Another Experimental Covid-19 Vaccine Seems Effective, Doesn't Need Extreme Cold Storage

Illustration for article titled Another Experimental Covid-19 Vaccine Seems Effective, Doesn't Need Extreme Cold Storage
Image: Justin Tallis/AFP (Getty Images)

On Monday, researchers in the UK became the latest to announce promising results from their experimental vaccine candidate against covid-19. In the data seen so far, the vaccine appeared to be at least 70% effective at preventing infection from the coronavirus, though it may be up to 90% effective with a certain dosage. Its developers, which include pharmaceutical company AstraZeneca, will now submit the vaccine for review by regulatory authorities in the UK and other countries.

The vaccine was developed through a collaboration between the University of Oxford and AstraZeneca. It works by packing genetic instructions on proteins from the coronavirus inside another, neutered virus—in this case, an adenovirus. Once introduced into the body, the dummy virus infects cells and compels them to produce these proteins (the virus is altered to be incapable of replicating itself like normal, rendering it harmless). These proteins will then hopefully provoke a strong-enough response that trains the immune system on how to fend off a real infection from the coronavirus. The vaccine is provided through two doses, taken one month apart.

The data presented on Monday is said to be from over 11,000 people given the vaccine, who were compared to a similar-size group given a control vaccine and placebo (the control vaccine protects against bacterial meningitis). The results are from two separate trials in the UK and Brazil.

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Out of these participants, 131 had developed covid-19 when the analysis was completed. Across the UK and Brazil trials, 101 people in the control group caught the infection, compared to 30 in the vaccine group. That translates to a vaccine with roughly 70% effectiveness. There were also no reports of serious illness from covid-19 in the vaccinated group, as well as no serious safety concerns confirmed to be related to the vaccine. Earlier this year, a panel of outside experts determined that there wasn’t enough evidence to conclusively link two reports of neurological illness among trial participants to the vaccine.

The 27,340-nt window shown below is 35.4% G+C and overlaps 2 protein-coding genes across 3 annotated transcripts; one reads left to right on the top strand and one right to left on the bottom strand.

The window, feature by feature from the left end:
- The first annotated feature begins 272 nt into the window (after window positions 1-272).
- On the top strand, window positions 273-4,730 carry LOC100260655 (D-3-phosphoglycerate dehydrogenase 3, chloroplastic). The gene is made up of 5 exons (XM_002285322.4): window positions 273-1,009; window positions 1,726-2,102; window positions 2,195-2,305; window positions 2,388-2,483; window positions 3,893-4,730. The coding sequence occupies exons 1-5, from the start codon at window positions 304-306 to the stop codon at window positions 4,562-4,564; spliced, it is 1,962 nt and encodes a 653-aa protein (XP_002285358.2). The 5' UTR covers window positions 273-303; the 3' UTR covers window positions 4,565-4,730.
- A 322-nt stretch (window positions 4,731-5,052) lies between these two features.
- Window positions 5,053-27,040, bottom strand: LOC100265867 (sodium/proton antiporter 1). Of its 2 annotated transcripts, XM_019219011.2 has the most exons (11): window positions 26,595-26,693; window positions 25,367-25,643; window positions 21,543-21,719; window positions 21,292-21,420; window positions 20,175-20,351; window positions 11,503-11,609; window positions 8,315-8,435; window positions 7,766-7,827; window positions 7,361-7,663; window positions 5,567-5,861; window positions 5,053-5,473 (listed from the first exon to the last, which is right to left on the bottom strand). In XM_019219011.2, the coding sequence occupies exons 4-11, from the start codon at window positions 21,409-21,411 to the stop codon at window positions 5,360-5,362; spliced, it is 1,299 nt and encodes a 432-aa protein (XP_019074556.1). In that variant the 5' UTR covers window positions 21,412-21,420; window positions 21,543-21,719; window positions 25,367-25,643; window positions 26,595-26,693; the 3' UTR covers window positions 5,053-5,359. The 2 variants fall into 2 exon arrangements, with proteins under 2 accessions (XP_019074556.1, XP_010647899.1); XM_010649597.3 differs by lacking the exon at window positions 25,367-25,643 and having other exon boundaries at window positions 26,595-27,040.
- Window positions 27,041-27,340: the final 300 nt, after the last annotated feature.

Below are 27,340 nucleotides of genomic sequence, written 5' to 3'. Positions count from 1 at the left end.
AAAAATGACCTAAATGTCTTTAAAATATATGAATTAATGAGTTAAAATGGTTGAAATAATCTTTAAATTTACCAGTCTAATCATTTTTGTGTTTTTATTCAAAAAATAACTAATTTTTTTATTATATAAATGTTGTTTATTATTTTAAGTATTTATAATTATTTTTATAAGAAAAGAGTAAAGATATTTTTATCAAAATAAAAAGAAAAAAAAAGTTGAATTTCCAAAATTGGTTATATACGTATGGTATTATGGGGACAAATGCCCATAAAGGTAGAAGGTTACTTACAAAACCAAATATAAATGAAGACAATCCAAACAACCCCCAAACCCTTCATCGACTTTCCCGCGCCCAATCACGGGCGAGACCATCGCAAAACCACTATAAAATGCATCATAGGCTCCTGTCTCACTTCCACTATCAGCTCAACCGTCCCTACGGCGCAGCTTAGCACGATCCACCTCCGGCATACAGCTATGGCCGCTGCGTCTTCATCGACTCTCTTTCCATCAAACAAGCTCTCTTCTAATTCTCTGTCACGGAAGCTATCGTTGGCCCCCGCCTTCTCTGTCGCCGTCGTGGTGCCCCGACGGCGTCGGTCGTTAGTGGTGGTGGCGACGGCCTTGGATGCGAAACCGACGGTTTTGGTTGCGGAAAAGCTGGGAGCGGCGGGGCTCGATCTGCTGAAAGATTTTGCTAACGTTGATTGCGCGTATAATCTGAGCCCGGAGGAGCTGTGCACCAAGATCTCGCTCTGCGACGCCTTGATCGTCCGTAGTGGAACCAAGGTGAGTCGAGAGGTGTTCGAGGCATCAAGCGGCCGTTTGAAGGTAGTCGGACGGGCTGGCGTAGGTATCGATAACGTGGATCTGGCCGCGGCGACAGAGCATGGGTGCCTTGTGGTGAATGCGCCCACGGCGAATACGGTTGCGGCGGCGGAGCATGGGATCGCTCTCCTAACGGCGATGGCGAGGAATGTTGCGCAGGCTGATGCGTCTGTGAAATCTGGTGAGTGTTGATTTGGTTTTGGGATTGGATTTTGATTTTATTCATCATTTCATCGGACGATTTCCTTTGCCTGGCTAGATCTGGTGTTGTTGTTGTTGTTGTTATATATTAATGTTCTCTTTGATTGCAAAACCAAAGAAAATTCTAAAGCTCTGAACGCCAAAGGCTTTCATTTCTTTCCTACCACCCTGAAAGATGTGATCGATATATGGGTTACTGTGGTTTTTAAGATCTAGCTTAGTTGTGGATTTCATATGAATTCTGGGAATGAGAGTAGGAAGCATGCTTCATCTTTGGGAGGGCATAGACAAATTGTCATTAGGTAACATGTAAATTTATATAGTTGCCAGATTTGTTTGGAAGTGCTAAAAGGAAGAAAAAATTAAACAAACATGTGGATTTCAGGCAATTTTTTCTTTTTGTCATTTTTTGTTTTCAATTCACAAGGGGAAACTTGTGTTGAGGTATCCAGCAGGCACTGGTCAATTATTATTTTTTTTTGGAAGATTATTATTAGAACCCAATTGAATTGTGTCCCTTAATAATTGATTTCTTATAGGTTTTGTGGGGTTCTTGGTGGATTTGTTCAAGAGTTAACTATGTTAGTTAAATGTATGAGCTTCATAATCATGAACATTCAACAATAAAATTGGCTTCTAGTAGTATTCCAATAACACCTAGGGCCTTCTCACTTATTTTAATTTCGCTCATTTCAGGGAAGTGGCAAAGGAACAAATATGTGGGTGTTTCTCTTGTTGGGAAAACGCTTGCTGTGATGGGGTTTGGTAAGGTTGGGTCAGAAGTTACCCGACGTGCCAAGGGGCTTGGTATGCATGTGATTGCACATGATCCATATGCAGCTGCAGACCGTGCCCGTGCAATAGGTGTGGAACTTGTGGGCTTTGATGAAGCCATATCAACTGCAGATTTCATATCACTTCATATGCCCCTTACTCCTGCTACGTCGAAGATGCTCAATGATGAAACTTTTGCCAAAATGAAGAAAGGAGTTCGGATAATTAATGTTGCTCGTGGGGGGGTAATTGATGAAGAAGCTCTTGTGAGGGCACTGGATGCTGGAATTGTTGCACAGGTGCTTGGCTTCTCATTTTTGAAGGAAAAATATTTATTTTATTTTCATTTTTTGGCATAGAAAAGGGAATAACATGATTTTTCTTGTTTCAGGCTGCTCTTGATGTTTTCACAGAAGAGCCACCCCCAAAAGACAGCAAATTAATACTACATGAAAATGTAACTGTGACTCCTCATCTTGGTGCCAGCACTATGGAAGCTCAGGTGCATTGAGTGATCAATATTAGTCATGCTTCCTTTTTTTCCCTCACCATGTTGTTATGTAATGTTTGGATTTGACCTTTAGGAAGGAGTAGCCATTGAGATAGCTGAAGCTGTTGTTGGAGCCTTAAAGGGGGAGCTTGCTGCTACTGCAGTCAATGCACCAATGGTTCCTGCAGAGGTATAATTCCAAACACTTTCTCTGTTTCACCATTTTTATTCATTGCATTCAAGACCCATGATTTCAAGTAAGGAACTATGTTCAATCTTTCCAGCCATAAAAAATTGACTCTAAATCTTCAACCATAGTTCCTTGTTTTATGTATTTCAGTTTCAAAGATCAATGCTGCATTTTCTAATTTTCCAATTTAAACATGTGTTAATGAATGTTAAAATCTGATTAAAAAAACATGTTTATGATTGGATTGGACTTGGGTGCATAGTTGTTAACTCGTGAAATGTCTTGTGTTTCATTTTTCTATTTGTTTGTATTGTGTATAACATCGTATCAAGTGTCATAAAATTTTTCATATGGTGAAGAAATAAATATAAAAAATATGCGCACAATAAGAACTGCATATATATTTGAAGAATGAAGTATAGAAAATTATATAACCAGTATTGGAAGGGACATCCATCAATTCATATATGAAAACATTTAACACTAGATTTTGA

“Today marks an important milestone in our fight against the pandemic. This vaccine’s efficacy and safety confirm that it will be highly effective against COVID-19 and will have an immediate impact on this public health emergency,” Pascal Soriot, the CEO of AstraZeneca, said in a statement.

As with the results previewed by companies Pfizer and Moderna on their respective vaccine candidates, the data here has to be yet studied in full by the scientific community, so the news should be taken with some caution. And there are a few added quirks that will make understanding the potential for this vaccine more difficult for the time being.

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For one, people in the UK received a different dosing regimen than people in Brazil. They received half the dosage of the vaccine in the first shot, then a full strength shot the second dose. In these volunteers, the vaccine’s effectiveness was 90%, compared to 62% effectiveness in the Brazil trial.

According to the researchers, this disparity might be explained by a known limitation of these types of vaccines, which are called vector vaccines. Put simply, giving someone too high a first dose of the dummy virus could prime the immune system to defend itself too well against it, which then limits the effectiveness of a second dose given later (a similar problem is that a person’s preexisting immunity to other adenoviruses could limit an adenovirus-based vaccine’s potency). So it’s possible that the dosage used in the UK trial may be the more effective method to use going forward.